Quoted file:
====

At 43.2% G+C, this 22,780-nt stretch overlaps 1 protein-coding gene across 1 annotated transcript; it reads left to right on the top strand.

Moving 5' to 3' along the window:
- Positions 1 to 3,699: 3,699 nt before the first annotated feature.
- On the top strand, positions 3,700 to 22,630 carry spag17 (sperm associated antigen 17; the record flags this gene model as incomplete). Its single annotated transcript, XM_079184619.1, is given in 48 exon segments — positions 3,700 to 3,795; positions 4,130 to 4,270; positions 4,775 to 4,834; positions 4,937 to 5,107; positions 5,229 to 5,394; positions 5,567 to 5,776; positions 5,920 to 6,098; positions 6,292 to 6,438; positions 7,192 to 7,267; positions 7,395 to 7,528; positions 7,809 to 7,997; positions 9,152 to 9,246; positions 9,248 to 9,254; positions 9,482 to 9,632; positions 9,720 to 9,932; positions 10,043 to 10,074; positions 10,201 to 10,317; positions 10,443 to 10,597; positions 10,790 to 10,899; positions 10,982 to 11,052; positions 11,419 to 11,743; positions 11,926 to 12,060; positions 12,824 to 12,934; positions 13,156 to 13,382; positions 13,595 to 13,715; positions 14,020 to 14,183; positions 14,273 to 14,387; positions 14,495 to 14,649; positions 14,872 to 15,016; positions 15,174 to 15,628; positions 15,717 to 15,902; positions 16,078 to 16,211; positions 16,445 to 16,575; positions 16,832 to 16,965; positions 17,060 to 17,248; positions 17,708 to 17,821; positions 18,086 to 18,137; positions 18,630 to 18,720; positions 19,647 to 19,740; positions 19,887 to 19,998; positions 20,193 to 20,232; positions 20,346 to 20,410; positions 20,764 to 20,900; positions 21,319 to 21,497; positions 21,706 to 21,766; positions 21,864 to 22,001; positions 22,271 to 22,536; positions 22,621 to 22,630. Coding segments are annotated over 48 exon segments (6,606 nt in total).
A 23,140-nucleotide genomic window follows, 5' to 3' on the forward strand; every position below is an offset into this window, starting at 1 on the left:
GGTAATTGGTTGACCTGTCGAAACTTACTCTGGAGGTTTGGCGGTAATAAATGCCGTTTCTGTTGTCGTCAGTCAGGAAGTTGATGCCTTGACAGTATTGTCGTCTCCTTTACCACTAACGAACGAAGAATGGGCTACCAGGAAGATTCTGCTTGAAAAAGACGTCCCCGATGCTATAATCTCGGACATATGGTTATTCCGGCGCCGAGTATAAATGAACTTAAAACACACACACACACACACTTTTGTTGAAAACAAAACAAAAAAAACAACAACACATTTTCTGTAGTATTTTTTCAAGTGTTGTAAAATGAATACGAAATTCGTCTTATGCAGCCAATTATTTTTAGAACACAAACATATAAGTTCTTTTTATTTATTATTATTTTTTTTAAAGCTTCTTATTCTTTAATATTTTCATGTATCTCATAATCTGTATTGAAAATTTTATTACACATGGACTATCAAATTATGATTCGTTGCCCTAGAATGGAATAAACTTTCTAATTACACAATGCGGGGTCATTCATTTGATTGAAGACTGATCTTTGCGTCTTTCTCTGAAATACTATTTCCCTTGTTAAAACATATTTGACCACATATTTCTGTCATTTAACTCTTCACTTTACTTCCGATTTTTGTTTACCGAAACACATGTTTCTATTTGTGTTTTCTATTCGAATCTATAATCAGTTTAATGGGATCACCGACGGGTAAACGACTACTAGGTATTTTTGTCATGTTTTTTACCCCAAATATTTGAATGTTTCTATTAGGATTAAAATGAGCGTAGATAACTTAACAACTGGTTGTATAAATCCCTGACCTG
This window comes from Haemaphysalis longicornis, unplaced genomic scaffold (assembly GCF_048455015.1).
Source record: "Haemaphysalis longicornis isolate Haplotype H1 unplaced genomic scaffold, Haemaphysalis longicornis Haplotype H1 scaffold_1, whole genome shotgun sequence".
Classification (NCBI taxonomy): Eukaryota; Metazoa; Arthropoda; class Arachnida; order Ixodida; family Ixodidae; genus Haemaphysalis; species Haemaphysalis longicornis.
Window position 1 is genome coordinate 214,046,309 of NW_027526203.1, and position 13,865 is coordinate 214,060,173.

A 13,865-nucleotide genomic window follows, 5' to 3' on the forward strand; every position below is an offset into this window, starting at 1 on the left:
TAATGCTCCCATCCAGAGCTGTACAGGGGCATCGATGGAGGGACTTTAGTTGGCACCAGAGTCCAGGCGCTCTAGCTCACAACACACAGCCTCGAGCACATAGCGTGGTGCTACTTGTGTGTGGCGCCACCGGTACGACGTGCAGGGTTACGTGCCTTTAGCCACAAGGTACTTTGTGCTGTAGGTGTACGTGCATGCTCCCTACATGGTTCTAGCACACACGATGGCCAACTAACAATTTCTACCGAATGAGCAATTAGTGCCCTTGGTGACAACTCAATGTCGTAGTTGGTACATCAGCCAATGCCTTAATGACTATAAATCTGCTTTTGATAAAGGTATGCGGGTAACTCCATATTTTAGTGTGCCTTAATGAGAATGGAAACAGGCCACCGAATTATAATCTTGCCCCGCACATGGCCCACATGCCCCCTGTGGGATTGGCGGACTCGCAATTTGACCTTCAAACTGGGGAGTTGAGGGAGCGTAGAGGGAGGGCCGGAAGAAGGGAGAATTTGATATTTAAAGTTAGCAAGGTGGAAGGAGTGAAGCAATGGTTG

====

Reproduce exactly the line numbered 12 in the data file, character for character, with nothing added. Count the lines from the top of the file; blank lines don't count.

TAATGCTCCCATCCAGAGCTGTACAGGGGCATCGATGGAGGGACTTTAGTTGGCACCAGAGTCCAGGCGCTCTAGCTCACAACACACAGCCTCGAGCACATAGCGTGGTGCTACTTGTGTGTGGCGCCACCGGTACGACGTGCAGGGTTACGTGCCTTTAGCCACAAGGTACTTTGTGCTGTAGGTGTACGTGCATGCTCCCTACATGGTTCTAGCACACACGATGGCCAACTAACAATTTCTACCGAATGAGCAATTAGTGCCCTTGGTGACAACTCAATGTCGTAGTTGGTACATCAGCCAATGCCTTAATGACTATAAATCTGCTTTTGATAAAGGTATGCGGGTAACTCCATATTTTAGTGTGCCTTAATGAGAATGGAAACAGGCCACCGAATTATAATCTTGCCCCGCACATGGCCCACATGCCCCCTGTGGGATTGGCGGACTCGCAATTTGACCTTCAAACTGGGGAGTTGAGGGAGCGTAGAGGGAGGGCCGGAAGAAGGGAGAATTTGATATTTAAAGTTAGCAAGGTGGAAGGAGTGAAGCAATGGTTG